What game day would be complete without a big plate of nachos to tuck into? Nachos are not just the perfect game food, but a great crowd-pleasing option for any gathering -- big or small. You can make them to share or as a single-serve portion, with your choice of toppings, and you can eat them with your hands. And as we all know, it doesn't matter how many chip pieces come away when you grab them -- it all counts as one nacho.
Nachos are also infinitely customizable. Once you have your crunchy base, you can top them with whatever you want within reason. That being said, there are still some nachos faux pas that you'll want to avoid the next time you're in the kitchen. After all, no one wants a subpar nacho. I have made nachos countless times and experimented with what works and what doesn't, but through trial and error I feel I've almost perfected it. To help you avoid the pitfalls and serve up the perfect platter, here are some of the mistakes everyone makes when making nachos.
Using The Wrong Chips
It might seem incredibly obvious, but the chip is the foundation of the nachos. Without a solid chip, there is no hope for your nachos. You may think that all tortilla chips are created equal, but there is great variety across brands and types that is worth knowing. This does not mean you have to spend lots of money on fancy chips or make your own, though you are welcome to do so.
The main thing you'll want to avoid is thin chips, as these will be unable to hold the heft of toppings that come with nachos. If you use chips that are too thin, you can expect a fair amount of breakage with your nachos. You will also want to stay away from chips that are too small, as, once again, they will not hold up to toppings. Nachos are usually eaten with your hands, so think of the chip as your utensil and choose one that is up to the task.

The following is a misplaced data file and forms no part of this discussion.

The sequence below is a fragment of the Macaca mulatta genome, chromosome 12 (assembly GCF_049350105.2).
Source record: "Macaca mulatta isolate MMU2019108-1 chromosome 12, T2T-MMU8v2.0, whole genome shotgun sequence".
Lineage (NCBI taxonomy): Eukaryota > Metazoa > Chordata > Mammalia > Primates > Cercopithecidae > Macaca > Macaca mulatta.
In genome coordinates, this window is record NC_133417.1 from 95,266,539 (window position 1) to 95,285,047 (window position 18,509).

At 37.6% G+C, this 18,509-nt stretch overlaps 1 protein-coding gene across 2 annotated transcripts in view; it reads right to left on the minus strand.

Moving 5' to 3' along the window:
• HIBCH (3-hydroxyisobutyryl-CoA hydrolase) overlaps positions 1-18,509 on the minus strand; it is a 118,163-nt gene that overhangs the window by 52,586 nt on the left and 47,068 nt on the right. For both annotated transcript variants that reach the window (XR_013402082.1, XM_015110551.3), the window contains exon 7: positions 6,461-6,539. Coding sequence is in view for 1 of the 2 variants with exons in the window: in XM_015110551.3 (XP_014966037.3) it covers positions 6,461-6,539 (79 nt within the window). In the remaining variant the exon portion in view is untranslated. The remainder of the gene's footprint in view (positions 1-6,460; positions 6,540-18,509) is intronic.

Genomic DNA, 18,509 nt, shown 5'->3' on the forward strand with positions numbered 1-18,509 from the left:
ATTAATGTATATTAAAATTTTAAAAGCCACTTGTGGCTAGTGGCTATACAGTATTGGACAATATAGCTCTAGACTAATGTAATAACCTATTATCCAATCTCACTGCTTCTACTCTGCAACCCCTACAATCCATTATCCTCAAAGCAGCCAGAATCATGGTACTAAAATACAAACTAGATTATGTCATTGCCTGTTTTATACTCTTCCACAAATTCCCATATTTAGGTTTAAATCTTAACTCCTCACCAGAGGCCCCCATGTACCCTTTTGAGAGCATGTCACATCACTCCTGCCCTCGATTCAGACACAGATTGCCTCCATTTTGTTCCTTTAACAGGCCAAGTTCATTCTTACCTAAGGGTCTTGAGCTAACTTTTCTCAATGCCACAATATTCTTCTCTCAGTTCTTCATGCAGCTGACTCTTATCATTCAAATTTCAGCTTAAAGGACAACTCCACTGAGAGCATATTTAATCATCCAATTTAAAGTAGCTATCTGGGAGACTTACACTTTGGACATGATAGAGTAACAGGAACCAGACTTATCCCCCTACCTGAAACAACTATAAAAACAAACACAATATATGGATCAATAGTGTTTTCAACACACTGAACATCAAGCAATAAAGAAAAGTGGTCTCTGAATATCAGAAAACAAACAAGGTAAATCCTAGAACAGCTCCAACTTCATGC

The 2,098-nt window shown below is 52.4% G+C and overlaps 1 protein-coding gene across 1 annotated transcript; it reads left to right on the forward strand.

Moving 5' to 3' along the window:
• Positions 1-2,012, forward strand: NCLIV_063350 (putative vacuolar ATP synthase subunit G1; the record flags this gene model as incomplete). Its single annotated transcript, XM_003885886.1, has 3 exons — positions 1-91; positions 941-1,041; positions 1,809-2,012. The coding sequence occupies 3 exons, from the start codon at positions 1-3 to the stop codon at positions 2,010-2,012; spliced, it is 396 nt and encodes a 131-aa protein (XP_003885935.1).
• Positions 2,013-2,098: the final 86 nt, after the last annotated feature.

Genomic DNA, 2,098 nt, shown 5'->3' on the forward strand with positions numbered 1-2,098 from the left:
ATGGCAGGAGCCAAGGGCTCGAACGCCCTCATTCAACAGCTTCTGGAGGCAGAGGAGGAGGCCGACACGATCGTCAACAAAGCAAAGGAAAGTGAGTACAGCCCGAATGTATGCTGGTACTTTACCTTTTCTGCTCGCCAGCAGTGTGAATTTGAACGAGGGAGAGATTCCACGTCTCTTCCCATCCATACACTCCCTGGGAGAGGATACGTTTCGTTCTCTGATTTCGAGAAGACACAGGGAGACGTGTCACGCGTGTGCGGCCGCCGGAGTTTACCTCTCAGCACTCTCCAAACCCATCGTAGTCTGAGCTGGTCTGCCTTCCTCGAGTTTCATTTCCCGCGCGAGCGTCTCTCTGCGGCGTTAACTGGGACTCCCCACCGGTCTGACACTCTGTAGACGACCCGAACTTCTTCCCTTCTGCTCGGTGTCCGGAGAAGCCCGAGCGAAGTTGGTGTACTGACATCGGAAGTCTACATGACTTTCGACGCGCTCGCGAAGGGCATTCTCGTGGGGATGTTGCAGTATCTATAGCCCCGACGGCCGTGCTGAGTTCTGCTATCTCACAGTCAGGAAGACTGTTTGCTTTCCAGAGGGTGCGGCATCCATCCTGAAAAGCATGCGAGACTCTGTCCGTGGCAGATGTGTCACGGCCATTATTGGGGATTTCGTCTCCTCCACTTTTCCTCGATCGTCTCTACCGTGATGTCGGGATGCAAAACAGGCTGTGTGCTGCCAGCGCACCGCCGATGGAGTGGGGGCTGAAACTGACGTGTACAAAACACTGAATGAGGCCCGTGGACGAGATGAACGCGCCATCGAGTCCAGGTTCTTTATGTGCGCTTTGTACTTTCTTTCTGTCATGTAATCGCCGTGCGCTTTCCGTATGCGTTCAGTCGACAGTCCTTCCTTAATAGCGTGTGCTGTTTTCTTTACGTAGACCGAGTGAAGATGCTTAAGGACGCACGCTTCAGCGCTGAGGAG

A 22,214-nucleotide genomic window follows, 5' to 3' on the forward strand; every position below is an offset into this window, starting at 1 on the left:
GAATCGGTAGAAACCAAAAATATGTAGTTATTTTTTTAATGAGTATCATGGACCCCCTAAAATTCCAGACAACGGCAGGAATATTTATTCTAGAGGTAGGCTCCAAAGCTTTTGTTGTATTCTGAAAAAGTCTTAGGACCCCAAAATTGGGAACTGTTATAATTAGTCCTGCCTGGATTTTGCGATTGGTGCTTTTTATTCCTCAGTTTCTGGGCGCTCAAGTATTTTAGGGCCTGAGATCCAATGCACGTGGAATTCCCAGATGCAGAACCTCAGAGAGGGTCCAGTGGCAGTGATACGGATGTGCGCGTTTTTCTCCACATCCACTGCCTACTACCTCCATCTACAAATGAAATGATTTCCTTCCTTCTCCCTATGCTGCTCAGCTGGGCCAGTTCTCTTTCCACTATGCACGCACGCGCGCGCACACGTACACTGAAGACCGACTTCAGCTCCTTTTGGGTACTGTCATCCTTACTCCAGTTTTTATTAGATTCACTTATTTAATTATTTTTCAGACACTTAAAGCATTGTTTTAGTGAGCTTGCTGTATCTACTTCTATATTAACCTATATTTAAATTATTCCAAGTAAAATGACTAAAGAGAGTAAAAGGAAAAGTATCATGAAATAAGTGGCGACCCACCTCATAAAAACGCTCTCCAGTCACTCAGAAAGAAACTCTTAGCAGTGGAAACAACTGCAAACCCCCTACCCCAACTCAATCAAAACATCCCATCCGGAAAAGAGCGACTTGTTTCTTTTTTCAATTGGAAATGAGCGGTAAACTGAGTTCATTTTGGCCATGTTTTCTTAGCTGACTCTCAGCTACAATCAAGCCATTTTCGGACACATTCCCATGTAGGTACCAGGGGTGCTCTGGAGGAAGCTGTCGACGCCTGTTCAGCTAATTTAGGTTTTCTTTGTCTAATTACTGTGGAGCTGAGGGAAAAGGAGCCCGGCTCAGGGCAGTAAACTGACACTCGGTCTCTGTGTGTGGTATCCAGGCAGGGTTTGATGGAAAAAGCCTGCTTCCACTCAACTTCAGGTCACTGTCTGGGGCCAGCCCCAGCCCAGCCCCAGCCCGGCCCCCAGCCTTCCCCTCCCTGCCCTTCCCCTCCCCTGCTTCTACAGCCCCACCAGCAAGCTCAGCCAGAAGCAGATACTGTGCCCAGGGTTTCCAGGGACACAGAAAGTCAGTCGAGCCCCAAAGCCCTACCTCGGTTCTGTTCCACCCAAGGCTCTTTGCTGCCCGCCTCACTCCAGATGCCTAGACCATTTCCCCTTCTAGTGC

Finally, while this is somewhat a matter of preference, triangle tortilla chips are usually better for scooping and eating compared to round tortilla chips, which can be awkward to use. It should be noted that you are not tied to the traditional corn tortilla chip for nachos. You can branch out and use a base of pita chips or waffle fries. If you go this route, just remember to keep the structural integrity and shape of the base in mind.
Using Pre-Shredded Cheese
After the right choice of chip, the cheese is the next most critical aspect. Other toppings may come and go, but the cheese is non-negotiable -- it is the gooey, deliciously melted layer that brings the whole thing together. Sure, using pre-shredded cheese is undoubtedly convenient, but it just doesn't melt the way it should to produce a homogeneous, oozing cheese layer for your nachos.
Pre-shredded cheese is coated with anti-caking agents to prevent all the shreds from sticking together in the bag. This is necessary to maintain the integrity of the individual pieces, but it means that when it comes time to try and cook with that cheese, it will not melt together cleanly.
Whether you are using straight shredded cheese or making a cheese sauce to top your nachos, you are better off buying blocks of your favorite cheeses and grating them yourself. If you are worried about having too much shredded cheese, you can always freeze the extra. Plus, then you will have more ready to go for your next batch of nachos, which is a win in itself.
If you need to use pre-shredded cheese, try to find one with a larger shred, such as Tillamook Farmstyle Shreds, as they will melt better than most.
Not Using A Blend Of Cheeses
What could be better than cheese apart from, more cheese? Trust us, your nachos will be much better if you use a blend of cheese instead of just one type. There is a reason that when you buy pre-shredded cheese at the store for nachos, it is marketed as a "Mexican blend" or "Mexican four cheese." These will often include some combination of cheddar, Monterey jack, Asadero, and queso quesadilla.
Other cheeses can be used as well, and you might want to experiment until you find the best combination. The good news is, since we already discussed that you should shred the cheese yourself, you will have complete control over what cheese is included and in what quantity. If you are unsure where to start, cheddar is a solid base. Cheddar is tangy and flavorful and can provide a pop of color if you get an orange variety.